When I play RPG’s, I’m the type who will do everything I can to be the most upstanding character I can be. I don’t start fights, I talk my way out of disagreements, and I let bad guys escape if given the opportunity. Expeditions: Viking discourages such clean cut behavior. Five minutes into the game, I found myself challenged to a duel over my seat as thegn. My companions told me there was no way I’d beat my challenger in a fair fight, so off I went, tracking down a witch in the woods who could poison him before the duel. And right after that? I found the best hunter in town and asked her to set a trap to immobilize my challenger. All of this was very much against my strict adherence to virtue. Needless to say, I won that fight, but it wasn’t a fair one. When given the opportunity to recruit my challenger and the witch who poisoned him, I fell back into old habits. I let them both join my party. Everyone deserves a chance at honor. My challenger didn’t approve of the decision, and even though he teamed up with me, he suffered from poor morale. He wasn’t a big fan of the witch, or anyone, really.
Expeditions: Viking is the sequel to Expeditions: Conquistadors, by the Denmark-based developer, Logic Artists. Similar to Conquistadors, it’s a historical-themed combat RPG, but this time it takes place in the time of the Vikings, 700 years earlier. As you start the game, you find that your father has recently passed away in a rather controversial manner, and you must fight to retain control as thegn. Most of his people did not agree with the way he ruled the land, and you must prove to them that you are worthy of respect.
After suppressing the first attempt to overthrow my rule, I was given a handful of quests to pursue. One of them involved tracking down a family of farmers who had insulted my honor. Upon arrival at the farm, I once again tried to play peacekeeper, but my companions were having none of it. As I promised safety and forgiveness, morale within my party fell. My most trusted advisor told me that if I let them go unpunished, I would likely lose my seat as thegn. I tried my hardest to banish them, but eventually, I was pushed to attack. My party killed all of the men in the family while the women and children stood around the combat map and watched. The only thing bringing light to that darkness was the fact that my enemies often took cover behind their livestock. I had a heck of a time attacking the two who kept ducking behind their cows. However, gameplay and camera controls are smooth, and I found myself able to fully rotate the camera to peek behind obstacles.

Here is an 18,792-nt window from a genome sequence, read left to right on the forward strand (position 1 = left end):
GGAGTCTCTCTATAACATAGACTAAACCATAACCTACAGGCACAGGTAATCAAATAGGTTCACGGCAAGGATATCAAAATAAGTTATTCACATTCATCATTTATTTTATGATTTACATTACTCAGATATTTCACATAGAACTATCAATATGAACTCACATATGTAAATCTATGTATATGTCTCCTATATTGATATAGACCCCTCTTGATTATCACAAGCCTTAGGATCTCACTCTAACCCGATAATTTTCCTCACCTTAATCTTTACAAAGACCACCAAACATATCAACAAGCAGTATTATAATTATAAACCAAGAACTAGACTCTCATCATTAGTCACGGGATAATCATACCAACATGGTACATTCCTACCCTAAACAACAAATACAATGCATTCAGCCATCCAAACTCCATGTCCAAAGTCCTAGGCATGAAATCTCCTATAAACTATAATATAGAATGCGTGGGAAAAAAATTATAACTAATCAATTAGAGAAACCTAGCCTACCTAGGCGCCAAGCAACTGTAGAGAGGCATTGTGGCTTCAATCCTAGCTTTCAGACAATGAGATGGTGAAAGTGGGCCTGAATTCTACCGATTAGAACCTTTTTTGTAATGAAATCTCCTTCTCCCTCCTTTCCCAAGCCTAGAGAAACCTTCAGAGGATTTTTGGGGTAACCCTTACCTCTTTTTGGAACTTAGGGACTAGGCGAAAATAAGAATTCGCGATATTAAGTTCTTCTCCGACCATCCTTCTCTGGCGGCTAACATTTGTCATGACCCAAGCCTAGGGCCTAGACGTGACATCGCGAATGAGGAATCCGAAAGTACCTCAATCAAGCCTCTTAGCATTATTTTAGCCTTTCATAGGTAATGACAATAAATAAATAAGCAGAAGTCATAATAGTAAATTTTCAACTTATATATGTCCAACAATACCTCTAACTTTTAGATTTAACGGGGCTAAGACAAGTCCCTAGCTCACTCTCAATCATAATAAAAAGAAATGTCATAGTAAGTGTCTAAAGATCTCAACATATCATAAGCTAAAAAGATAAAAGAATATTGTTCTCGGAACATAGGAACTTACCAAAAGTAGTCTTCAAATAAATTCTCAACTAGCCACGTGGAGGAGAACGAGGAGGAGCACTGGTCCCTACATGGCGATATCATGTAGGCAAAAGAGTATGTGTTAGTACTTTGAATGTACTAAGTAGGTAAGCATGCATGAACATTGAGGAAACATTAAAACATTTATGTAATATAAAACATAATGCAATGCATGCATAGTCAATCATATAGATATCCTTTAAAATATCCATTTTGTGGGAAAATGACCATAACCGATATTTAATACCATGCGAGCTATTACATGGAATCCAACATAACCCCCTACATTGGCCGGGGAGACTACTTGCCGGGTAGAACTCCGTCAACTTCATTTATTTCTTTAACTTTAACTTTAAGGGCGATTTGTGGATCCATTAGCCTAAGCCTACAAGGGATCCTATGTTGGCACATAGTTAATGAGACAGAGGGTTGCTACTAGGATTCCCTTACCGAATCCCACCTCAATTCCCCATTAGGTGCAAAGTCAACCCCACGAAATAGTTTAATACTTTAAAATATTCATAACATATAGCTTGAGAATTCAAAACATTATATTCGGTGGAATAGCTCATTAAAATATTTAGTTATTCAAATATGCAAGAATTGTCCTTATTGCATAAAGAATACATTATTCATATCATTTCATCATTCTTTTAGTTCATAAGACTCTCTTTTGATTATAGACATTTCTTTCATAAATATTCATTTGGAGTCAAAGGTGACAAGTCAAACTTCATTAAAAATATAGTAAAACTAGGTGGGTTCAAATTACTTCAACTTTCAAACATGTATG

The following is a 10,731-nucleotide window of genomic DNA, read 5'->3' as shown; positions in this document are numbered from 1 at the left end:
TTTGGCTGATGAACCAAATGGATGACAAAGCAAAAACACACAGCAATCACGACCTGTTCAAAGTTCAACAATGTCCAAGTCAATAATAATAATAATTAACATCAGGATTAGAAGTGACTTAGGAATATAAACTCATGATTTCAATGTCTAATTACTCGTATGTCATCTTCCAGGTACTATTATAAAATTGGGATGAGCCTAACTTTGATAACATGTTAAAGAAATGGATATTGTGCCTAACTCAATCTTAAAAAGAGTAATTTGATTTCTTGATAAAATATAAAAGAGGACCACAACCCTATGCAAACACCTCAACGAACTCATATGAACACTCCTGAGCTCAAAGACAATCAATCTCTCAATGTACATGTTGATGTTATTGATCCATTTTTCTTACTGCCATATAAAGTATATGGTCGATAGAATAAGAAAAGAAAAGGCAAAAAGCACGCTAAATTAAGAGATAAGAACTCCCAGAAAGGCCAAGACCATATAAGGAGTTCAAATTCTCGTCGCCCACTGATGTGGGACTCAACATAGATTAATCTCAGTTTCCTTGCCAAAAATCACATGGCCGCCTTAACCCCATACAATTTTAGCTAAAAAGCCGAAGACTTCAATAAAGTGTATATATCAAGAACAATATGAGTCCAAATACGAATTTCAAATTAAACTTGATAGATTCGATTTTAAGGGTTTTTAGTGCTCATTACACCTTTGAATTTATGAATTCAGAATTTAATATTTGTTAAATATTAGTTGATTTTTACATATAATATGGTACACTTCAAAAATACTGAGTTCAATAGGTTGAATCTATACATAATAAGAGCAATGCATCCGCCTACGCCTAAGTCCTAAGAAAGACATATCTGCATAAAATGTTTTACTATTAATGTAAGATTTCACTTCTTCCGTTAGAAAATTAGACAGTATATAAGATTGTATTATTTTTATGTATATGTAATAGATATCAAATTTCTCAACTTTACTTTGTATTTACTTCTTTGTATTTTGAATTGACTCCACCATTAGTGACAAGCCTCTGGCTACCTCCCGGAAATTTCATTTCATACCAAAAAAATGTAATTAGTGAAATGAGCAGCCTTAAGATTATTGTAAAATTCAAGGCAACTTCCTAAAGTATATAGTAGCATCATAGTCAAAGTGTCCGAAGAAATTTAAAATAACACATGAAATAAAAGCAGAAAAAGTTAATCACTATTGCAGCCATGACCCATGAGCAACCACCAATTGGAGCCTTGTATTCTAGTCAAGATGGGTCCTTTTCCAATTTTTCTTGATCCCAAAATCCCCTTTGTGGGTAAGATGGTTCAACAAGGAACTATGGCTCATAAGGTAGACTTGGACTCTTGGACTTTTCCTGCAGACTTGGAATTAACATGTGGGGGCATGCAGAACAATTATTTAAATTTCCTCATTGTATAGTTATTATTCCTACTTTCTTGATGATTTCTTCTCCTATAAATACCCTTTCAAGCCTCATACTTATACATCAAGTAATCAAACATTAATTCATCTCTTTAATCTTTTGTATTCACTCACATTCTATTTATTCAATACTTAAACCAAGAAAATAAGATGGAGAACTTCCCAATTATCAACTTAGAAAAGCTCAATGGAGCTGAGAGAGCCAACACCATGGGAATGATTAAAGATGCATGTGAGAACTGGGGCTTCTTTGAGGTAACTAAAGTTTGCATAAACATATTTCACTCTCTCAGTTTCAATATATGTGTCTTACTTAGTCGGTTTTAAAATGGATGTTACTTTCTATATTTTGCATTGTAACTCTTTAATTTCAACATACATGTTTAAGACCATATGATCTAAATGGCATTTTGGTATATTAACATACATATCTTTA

In my opinion, two game mechanics make Expeditions: Viking stand out from other RPG’s and turn-based combat games. Instead of characters taking turns individually during combat, one entire party uses all available actions before the next party proceeds. I found myself sending my archers in to weaken the enemy then moving them behind objects to take cover. When a fighter takes cover, ranged attacks can only affect them if they are within close proximity of the enemy . Next, I’d send my tanks to take out the weakened enemies and to set up a strong line of defense. Finally, I’d move all of my fighters who could reach past the tanks to deliver kill shots with spears or pitchforks. These fighters may also throw area of effect weapons, like poison spikes or torches. When I was done using all of my attack and movement actions, my turn would be over, and I’d cross my fingers for luck as the enemies took their turns advancing.
If one of my fighters fell during combat, they’d sustain a combat injury. Injuries could be healed while camping if at least one of my party members was trained in the healing arts. Camping in Expeditions: Viking is the second mechanic that makes this game stand out from the rest. Upon arrival at a campsite, you must designate party members to do specific actions over the course of four camping shifts. The actions include things like guarding the camp against attackers, hunting for meat, preserving the meat into rations, healing the injured with medicine, resting, and making medicine from herbs. You use the same skill points to level these camping abilities as you do to level your fighting and defense skills. I found myself spending most of my available skill points in these areas because camping is almost the only time these actions could be taken. Once the camping mechanic is mastered, it’s quite impressive, but it takes some time to grasp how to camp efficiently.
I found plenty of quests and side quests to keep me busy on my adventure as thegn, but I was most disappointed in the similarity between new areas I’d visit. Towns appeared to look the same, only changing in size and layout. Home interiors varied little from place to place. Travelling between quest objectives was quick, due to a fast travel map, so I’d expect more time to be put into making those destinations exciting. I feel this was a missed opportunity to make Expeditions: Viking a more memorable experience.
Overall, Expeditions: Viking does a great job of creating a story-driven combat RPG, and it adds a few new interesting mechanics of its own. This isn’t a game changer, but fans of the genre will appreciate the challenge of decision-making that affects the morale of their people. As a Viking leader, you are pushed to be fierce and relentless, and doing any less could cost you your people.
A PC review copy of Expeditions: Viking was provided by Logic Artists for the purpose of this review